文賦 Wen fu

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Engelse titel: The Poetic Exposition on Literature /Rhapsody on Literature

Wen fu is an important work in the history of fu poetry itself written in the Fu poetic form by the poet, general, and statesman Lu Ji (261–303), which expounds the philosophical basis of poetry and its rhetorical forms. (..)

Stephen Owen explains that Wen fu is a work of "both literature and literary thought", "a work of such originality that it could not have been anticipated from the works that preceded it.... nothing like it ever had been written concerning literature..." The work introduced new vocabulary of terms which remain influential, although in many cases, problematic. Moving away from questions such as the ethical purpose of literature, its social context, or the expression of personality, Lu Ji turns to the Neo-Taoist theory of mind and its cosmological basis. This philosophical stance describes the poet's mind as wandering through the microcosmos which is within his own body in search of encounters which form the origin of literary work. (bron wikipedia)

The next great work of literary theory [naast de Dian Lun] was Lu Ji’s “Rhapsody on Lit- erature” (Wen fu), which established the fundamental issues for most Southern Dynasties discussions of literature.40 The key innovation of this rhapsody was to focus on the act of composition. Since epideictic rhapso- dies aimed for an exhaustive account of a topic, Lu Ji attempted to de- scribe the entire process of writing a literary work. He began with an ac- count of its mental preconditions, followed by the meditation undertaken before beginning a work, and then described the act of composition itself. (..)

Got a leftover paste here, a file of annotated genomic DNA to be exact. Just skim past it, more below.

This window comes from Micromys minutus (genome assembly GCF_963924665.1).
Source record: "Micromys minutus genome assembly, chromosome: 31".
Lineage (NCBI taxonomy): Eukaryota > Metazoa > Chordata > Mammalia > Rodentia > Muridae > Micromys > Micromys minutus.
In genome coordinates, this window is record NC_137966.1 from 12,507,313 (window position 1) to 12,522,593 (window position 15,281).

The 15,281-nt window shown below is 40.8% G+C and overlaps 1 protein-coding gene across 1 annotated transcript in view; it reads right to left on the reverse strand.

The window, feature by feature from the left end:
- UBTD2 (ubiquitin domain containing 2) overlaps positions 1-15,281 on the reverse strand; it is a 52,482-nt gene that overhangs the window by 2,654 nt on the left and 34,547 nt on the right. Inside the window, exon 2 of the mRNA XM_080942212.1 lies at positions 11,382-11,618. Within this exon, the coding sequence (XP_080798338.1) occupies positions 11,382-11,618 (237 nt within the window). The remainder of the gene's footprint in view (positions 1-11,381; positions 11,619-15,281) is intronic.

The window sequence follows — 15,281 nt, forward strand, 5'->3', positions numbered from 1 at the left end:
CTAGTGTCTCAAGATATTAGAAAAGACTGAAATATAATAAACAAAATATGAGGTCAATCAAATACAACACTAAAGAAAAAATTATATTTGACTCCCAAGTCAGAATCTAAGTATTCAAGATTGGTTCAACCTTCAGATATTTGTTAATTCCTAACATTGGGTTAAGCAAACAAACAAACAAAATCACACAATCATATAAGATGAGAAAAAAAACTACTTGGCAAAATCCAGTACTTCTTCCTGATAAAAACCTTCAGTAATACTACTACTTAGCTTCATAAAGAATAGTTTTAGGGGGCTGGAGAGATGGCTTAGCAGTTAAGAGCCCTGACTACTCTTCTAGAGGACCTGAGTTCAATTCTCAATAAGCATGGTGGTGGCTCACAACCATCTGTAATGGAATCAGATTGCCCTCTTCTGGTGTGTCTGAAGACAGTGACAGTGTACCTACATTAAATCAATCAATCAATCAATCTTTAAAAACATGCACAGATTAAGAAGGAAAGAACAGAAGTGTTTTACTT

Lu Ji was one of the first writers to make emotions central to lyric. In a catalogue of genres, he wrote, “Lyric [shi] follows from the emotions and is sensuously intricate.” Here he replaced the canonical and highly moralized “fixed intent” (zhi) that had justified verse in the Confucian commentarial tradition with the broader and more suspect “emotions,” which led directly to an insistence on the poem as an object of sensual and seductive beauty. (.. This unprecedented interest in the emotions marked a shift in emphasis from poetry as a form of efficacious public speech to poetry as an expression of the inner state of the author.* (Mark Lewis China between empires, p 233-234)

* citaat ontleend aan Cecile Chu-chin Sun 1995 Pearl from the Dragon’s Mouth: Evocation of Feeling and Scene in Chinese Poetry


Online informatie:

Wikipedia: Wen fu


Literatuur en vertalingen

Toelichting bij de literatuur

Zie ook:
- Wen fu - the Art of Writing. Based on a translation by Shih-Hsiang Chen, 1952, modified after consulting a translation by Sam Hamill, 1991.
- Internet archive: Essay on literature, vertaling Chen, Shixiang [Chen, Shi Hsiang]
- Nederlandse vertaling door Wilt Idema in W.L. Idema 1991 Klassiek Chinese Poëzie, p202-209

Hieronder kunt u een selectie maken van de verschillende publicatievormen en de taal. Ik beperk me tot vier taalgebieden (Nederlands, Engels, Frans en Duits). De meeste literatuur is overigens engelstalig.

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Owen, Stephen (1992). Readings in Chinese Literary Thought. Harvard University Press.*
ISBN13: 978-0-674-74920-7ISBN: 9780674749207

Sun, Cecile Chu-chin (1995). Pearl from the Dragon’s Mouth: Evocation of Scene and Feeling in Chinese Poetry. *

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